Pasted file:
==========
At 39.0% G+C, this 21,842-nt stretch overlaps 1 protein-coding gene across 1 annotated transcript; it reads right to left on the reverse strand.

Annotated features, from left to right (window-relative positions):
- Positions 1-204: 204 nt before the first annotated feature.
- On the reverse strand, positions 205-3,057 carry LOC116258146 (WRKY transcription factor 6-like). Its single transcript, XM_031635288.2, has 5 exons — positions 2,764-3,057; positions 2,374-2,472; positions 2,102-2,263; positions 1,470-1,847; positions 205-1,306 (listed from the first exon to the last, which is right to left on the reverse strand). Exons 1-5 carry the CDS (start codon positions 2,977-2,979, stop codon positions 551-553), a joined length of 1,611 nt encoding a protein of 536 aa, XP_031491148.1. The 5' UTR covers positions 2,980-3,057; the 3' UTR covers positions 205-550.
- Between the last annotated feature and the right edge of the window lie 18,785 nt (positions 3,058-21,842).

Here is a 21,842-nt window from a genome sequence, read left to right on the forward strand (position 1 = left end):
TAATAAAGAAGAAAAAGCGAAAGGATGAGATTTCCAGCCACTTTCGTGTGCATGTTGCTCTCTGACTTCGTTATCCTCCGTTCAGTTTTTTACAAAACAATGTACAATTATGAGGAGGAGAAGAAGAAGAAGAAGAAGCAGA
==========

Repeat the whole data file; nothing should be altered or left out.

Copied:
At 39.0% G+C, this 21,842-nt stretch overlaps 1 protein-coding gene across 1 annotated transcript; it reads right to left on the reverse strand.

Annotated features, from left to right (window-relative positions):
- Positions 1-204: 204 nt before the first annotated feature.
- On the reverse strand, positions 205-3,057 carry LOC116258146 (WRKY transcription factor 6-like). Its single transcript, XM_031635288.2, has 5 exons — positions 2,764-3,057; positions 2,374-2,472; positions 2,102-2,263; positions 1,470-1,847; positions 205-1,306 (listed from the first exon to the last, which is right to left on the reverse strand). Exons 1-5 carry the CDS (start codon positions 2,977-2,979, stop codon positions 551-553), a joined length of 1,611 nt encoding a protein of 536 aa, XP_031491148.1. The 5' UTR covers positions 2,980-3,057; the 3' UTR covers positions 205-550.
- Between the last annotated feature and the right edge of the window lie 18,785 nt (positions 3,058-21,842).

Here is a 21,842-nt window from a genome sequence, read left to right on the forward strand (position 1 = left end):
TAATAAAGAAGAAAAAGCGAAAGGATGAGATTTCCAGCCACTTTCGTGTGCATGTTGCTCTCTGACTTCGTTATCCTCCGTTCAGTTTTTTACAAAACAATGTACAATTATGAGGAGGAGAAGAAGAAGAAGAAGAAGCAGA